The party also outlines what it expects from councillors who are in office in local governments where the ANC is in opposition. The document states that the ANC “respects the democratic outcomes of elections” and will not seek to sabotage the work of government “at the expense of the people”. 

The candidate selection process provides for an “open community vote”, using ballot papers, following a community meeting where candidates should all answer the same four questions (around what they consider pressing issues and why people should vote for them) as well as three questions from the floor. The guidelines also outline safe Covid-19 practices during this process, which is, according to the time-frames stated, expected to unfold in March. 

In councils where the ANC is in opposition, it expects its councillors to push for spending in delivery in ANC wards and to claim such delivery as a victory where the party does succeed. They should “play the role of a constructive opposition” by supporting programmes and budgets that reflect ANC policies, and “propose constructive alternatives to those that do not”.

They should also do their oversight work and focus on service delivery, “not petty political point-scoring”. Community meetings and ward committees to ensure that the municipality delivers are in order, but councillors should “avoid resorting to destructive protests that may result in the destruction of municipal property” or conflict with the police. 

ANC councillors should also ensure that they prepare well for council discussions and debates and “abide by all government rules, regulations as well as resolutions of Council that apply to their work and their conduct”. They should “do everything with honesty and integrity, break no laws and tolerate no corruption, and promote the unity of the organisation at all times”.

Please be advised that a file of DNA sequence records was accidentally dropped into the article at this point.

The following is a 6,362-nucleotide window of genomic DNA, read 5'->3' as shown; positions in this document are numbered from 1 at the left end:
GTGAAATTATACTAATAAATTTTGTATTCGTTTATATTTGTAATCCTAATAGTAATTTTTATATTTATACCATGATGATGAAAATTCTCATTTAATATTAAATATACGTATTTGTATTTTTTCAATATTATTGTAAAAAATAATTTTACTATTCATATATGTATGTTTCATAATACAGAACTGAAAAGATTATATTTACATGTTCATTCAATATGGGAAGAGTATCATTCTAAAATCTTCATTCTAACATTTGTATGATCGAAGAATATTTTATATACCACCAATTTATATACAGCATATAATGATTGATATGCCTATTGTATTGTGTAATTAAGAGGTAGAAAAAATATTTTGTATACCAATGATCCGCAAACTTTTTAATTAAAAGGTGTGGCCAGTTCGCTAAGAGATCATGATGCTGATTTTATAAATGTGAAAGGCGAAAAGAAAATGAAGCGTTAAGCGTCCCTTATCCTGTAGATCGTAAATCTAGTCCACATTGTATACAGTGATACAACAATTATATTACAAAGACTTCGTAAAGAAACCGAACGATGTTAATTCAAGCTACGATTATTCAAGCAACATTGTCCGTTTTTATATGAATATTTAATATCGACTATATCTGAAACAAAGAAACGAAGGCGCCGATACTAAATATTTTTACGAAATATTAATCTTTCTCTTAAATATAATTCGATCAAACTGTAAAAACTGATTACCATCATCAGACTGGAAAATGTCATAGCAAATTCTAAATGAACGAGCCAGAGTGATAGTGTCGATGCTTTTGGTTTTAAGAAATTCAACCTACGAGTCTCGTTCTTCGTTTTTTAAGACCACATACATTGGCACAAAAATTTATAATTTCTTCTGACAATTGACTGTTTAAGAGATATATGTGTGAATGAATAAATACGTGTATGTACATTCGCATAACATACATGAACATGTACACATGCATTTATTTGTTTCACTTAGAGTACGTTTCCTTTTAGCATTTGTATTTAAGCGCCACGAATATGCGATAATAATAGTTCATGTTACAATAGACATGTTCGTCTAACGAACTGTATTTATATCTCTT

According to the document, mayoral candidates are now to be announced before the elections. In 2016 only the ANC’s metro and district mayoral candidates were announced ahead of the elections. The party’s National Executive Committee (NEC) is tasked with adopting clear criteria for mayoral candidates. 

“The selection and approval should happen at the extended NEC [meeting] well before the elections so that the mayoral candidates can be profiled and made known to voters to build confidence and trust,” the draft guidelines state. Previously, the party left it until after the announcement of results to project an image of all its candidates being equally capable and humble, but also in an effort to keep internal party battles to a minimum.

The candidate selection process provides for an “open community vote”, using ballot papers, following a community meeting where candidates should all answer the same four questions (around what they consider pressing issues and why people should vote for them) as well as three questions from the floor. The guidelines also outline safe Covid-19 practices during this process, which is, according to the time-frames stated, expected to unfold in March. 

Candidates may campaign a week before the community vote, but “to ensure that money plays no role, candidates and their supporters may not produce T-shirts, media, branding of any object, banners, pamphlets or posters”. They are also not allowed to spend money or accept donations, “with the exception of paying for meeting venues”. Those who break these rules could be expelled from the party. 

All candidates will be interviewed and vetted by special committees set up by the party for this purpose, and there are quotas for women (50%), under-35s (25%) and those with experience in government (60%). 

According to the guidelines, “consideration must be given to the selection of candidates able to win support in areas where the ANC does not have majority support”, and those who are “popular in communities” and who are “recognised as local leaders” should be sought out, even if they don’t hold an elected position in the ANC. The draft document also warns against “dormant/non-existent organisations” that only appear around nominations and election time. DM